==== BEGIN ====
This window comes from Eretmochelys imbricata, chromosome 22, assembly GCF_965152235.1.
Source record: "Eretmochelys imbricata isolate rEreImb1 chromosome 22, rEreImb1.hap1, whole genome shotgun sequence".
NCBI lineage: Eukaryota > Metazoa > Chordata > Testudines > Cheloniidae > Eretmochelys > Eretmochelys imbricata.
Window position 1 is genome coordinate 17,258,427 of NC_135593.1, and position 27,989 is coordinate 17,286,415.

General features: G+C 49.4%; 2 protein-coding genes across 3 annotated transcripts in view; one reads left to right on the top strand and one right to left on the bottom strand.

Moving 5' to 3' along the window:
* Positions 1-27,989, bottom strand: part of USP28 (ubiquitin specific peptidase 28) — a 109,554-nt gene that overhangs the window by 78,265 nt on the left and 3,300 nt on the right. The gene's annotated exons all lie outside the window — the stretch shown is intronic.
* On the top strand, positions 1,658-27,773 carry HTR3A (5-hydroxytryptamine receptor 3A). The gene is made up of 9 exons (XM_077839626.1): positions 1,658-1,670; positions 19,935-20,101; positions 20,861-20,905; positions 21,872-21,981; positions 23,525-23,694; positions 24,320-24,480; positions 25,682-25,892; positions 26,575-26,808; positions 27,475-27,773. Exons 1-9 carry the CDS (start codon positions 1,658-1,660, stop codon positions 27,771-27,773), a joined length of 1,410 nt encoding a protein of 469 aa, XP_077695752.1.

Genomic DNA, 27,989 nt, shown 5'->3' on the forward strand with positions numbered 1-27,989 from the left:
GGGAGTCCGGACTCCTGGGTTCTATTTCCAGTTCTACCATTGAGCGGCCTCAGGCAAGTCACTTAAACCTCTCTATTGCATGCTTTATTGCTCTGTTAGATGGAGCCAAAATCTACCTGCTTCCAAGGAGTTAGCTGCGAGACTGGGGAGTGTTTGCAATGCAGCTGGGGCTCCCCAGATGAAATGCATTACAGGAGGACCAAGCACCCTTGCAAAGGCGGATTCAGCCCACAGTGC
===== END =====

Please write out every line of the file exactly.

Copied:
This window comes from Eretmochelys imbricata, chromosome 22, assembly GCF_965152235.1.
Source record: "Eretmochelys imbricata isolate rEreImb1 chromosome 22, rEreImb1.hap1, whole genome shotgun sequence".
NCBI lineage: Eukaryota > Metazoa > Chordata > Testudines > Cheloniidae > Eretmochelys > Eretmochelys imbricata.
Window position 1 is genome coordinate 17,258,427 of NC_135593.1, and position 27,989 is coordinate 17,286,415.

General features: G+C 49.4%; 2 protein-coding genes across 3 annotated transcripts in view; one reads left to right on the top strand and one right to left on the bottom strand.

Moving 5' to 3' along the window:
* Positions 1-27,989, bottom strand: part of USP28 (ubiquitin specific peptidase 28) — a 109,554-nt gene that overhangs the window by 78,265 nt on the left and 3,300 nt on the right. The gene's annotated exons all lie outside the window — the stretch shown is intronic.
* On the top strand, positions 1,658-27,773 carry HTR3A (5-hydroxytryptamine receptor 3A). The gene is made up of 9 exons (XM_077839626.1): positions 1,658-1,670; positions 19,935-20,101; positions 20,861-20,905; positions 21,872-21,981; positions 23,525-23,694; positions 24,320-24,480; positions 25,682-25,892; positions 26,575-26,808; positions 27,475-27,773. Exons 1-9 carry the CDS (start codon positions 1,658-1,660, stop codon positions 27,771-27,773), a joined length of 1,410 nt encoding a protein of 469 aa, XP_077695752.1.

Genomic DNA, 27,989 nt, shown 5'->3' on the forward strand with positions numbered 1-27,989 from the left:
GGGAGTCCGGACTCCTGGGTTCTATTTCCAGTTCTACCATTGAGCGGCCTCAGGCAAGTCACTTAAACCTCTCTATTGCATGCTTTATTGCTCTGTTAGATGGAGCCAAAATCTACCTGCTTCCAAGGAGTTAGCTGCGAGACTGGGGAGTGTTTGCAATGCAGCTGGGGCTCCCCAGATGAAATGCATTACAGGAGGACCAAGCACCCTTGCAAAGGCGGATTCAGCCCACAGTGC